Committees‎ > ‎Ethics‎ > ‎

Principles of Good Practice

CACRAO is a self-monitoring association. To promote exemplary professional conduct and to protect the reputation of the Association, it is the responsibility of each member to follow these Principles and to remind others of them when violations occur.

Complaint Form
If an an individual fails to follow the Principles of Good Practice and/or disregards the advice and counsel of his colleagues, allegations of his or her infractions should be reported in writing to the Chairperson of the Ethics Committee.


PREAMBLE
As members of the Carolinas Association of Collegiate Registrars and Admissions Officers, we affirm our profession, its philosophy, and its goals. As professionals, we expect of ourselves and our colleagues high ethical standards of conduct. We believe in the worth and potential of those we serve both the institutions which have our loyalty and the individuals who seek our services. We shall uphold only those principles, practices, and programs which respect the dignity and rights of the students and other individuals we serve. We recognize our responsibility, both as concerned people under the law, to work for the elimination of bias where it may exist in policy and practice, to protect the students' right to privacy, and to respect all other rights of individuals. At all times we shall strive to be fair and honest. Because of our commitment to our profession, we as members of the Carolinas Association of Collegiate Registrars and Admissions Officers agree to observe and promote the following statement of principles of good practice for our membership.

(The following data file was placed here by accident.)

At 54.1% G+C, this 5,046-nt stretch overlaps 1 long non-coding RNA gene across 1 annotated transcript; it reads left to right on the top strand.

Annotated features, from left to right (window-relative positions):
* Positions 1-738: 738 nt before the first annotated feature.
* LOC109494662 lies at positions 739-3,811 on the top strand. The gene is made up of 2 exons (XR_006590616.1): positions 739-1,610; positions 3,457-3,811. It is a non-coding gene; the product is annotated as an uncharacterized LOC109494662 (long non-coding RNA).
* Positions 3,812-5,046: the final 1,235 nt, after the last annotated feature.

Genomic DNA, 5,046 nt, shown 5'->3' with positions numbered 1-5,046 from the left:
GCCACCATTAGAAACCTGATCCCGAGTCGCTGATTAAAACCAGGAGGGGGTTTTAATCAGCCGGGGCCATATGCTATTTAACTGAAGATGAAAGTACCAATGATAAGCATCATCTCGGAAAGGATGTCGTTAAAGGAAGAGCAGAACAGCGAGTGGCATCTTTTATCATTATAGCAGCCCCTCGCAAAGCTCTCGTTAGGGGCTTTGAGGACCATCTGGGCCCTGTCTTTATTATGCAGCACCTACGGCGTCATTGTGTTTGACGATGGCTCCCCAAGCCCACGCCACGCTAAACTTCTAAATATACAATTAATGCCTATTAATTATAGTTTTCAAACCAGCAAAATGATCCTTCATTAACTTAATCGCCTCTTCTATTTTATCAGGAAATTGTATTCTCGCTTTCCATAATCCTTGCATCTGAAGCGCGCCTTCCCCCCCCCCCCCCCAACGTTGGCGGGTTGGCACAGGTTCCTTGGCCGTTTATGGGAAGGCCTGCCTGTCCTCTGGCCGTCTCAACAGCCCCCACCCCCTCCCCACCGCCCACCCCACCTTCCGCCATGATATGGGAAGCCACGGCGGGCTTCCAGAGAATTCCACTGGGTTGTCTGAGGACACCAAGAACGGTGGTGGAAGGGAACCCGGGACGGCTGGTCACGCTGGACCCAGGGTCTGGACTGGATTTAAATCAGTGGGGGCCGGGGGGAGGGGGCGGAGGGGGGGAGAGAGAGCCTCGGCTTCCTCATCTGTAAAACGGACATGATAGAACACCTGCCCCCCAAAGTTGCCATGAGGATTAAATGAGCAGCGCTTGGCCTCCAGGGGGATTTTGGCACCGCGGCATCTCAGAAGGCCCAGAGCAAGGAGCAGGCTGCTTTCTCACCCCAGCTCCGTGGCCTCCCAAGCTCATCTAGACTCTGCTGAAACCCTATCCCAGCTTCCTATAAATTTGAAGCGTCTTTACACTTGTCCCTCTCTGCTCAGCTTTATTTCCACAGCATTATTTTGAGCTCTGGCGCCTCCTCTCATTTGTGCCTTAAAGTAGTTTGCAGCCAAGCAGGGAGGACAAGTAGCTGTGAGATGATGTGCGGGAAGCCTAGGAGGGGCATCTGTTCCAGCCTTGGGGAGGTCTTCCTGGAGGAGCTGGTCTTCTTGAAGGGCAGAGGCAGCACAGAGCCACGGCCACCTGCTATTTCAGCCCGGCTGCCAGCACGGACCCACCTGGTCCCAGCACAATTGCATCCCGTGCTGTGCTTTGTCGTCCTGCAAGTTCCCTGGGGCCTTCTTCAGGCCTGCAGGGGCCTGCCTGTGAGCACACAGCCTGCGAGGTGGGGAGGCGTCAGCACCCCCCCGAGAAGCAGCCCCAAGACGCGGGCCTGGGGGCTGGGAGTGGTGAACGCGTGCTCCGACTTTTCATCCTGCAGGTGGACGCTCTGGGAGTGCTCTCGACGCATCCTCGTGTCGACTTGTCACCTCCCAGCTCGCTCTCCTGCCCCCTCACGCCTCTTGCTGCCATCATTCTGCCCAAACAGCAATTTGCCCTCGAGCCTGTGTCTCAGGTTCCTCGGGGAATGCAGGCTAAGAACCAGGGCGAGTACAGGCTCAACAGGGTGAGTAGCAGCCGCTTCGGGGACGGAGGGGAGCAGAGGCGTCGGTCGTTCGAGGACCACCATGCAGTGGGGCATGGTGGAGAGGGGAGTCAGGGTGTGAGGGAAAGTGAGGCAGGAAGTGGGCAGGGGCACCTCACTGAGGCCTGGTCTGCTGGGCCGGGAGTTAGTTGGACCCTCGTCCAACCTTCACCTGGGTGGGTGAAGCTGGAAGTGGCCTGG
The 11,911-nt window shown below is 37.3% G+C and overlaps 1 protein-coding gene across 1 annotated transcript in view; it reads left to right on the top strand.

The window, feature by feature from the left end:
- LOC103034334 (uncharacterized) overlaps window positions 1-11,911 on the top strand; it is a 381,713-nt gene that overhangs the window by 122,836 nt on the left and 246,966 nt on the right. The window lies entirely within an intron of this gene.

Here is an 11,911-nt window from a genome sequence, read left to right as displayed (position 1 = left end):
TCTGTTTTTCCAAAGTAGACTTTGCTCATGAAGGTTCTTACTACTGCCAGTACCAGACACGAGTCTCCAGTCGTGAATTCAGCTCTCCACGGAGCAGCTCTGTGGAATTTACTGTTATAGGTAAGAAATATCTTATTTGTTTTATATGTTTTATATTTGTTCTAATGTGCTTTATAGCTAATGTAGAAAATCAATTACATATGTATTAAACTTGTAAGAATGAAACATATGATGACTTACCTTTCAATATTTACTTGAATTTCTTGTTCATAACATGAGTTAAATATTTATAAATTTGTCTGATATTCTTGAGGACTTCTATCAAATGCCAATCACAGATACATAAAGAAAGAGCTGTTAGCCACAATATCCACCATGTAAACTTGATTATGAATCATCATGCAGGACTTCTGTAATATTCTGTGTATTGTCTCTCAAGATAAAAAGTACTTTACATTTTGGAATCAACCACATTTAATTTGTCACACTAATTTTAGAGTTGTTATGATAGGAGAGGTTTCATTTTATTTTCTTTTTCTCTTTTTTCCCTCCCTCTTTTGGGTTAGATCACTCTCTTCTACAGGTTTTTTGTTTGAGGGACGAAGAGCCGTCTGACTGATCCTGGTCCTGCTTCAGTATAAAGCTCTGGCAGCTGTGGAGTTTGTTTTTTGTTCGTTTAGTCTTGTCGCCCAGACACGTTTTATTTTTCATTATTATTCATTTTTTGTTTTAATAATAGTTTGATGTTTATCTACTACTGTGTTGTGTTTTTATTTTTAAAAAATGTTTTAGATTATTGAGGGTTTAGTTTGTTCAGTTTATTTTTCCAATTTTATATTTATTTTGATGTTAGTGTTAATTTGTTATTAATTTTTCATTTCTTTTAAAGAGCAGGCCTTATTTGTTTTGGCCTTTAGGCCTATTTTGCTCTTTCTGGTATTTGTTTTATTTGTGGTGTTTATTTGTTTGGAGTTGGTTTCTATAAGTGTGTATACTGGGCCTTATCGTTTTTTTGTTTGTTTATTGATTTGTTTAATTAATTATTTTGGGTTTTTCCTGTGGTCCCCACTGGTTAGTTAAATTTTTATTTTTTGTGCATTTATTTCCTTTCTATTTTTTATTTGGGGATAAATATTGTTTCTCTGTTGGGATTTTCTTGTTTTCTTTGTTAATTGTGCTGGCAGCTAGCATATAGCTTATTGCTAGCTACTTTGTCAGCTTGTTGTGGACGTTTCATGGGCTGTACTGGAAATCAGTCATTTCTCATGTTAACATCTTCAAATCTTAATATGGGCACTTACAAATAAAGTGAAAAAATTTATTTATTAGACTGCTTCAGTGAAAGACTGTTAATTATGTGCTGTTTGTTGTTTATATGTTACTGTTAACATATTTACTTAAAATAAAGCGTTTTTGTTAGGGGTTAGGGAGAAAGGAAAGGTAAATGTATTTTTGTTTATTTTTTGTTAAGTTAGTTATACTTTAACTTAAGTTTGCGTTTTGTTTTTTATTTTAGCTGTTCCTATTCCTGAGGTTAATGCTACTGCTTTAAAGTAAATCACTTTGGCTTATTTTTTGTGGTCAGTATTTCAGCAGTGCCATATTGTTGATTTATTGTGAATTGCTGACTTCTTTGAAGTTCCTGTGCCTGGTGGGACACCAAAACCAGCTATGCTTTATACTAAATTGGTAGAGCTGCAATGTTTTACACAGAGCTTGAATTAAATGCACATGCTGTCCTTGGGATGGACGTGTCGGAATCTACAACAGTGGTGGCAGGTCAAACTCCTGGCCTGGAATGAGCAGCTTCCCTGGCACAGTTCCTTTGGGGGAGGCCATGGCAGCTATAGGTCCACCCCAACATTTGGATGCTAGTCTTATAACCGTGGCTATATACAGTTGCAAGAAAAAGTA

I. Principles of Good Practice for Registrars

A. General Practices

  1. Registrars will discharge their professional responsibilities without consideration for personal or economic gain other than the compensation provided by their institutions. 
  2. Registrars are responsible for educating their personnel accurately in presenting and implementing their institutions' policies and programs. 
  3. Registrars should strive to improve educational standards by keeping abreast of changes in the academic world and experimenting with new ideas. 
  4. Registrars should ensure and promote the welfare of all students being accessible to them and respecting their right to privacy. 
  5. All individuals should be treated as equals under the law and institutional policy.
  6. All printed matter should be accurate as to availability of courses, sections and procedures. 
B. Evaluation, Records Reports

      1. Evaluation of previously earned credit should be done at the earliest possible time by consistent methods that ensure the integrity of academic standards of the institution.
      2. Registrars should provide accurate data for research to assist appropriate academic personnel in the improving of evaluative methods in courses and grading.
      3. Registrars should take all essential precautions to assure the physical security of students' academic records.
      4. An accurate, complete, and unambiguous record on the academic status and progress of each student should be maintained. Only pertinent and properly substantiated information should be kept in the records, and alterations in these records should be made only to correct errors.
      5. A transcript sent to other institutions or outside parties should reflect the complete academic record and current standing of the student. If any deviation from this practice occurs, a clear statement of institutional policy must be included.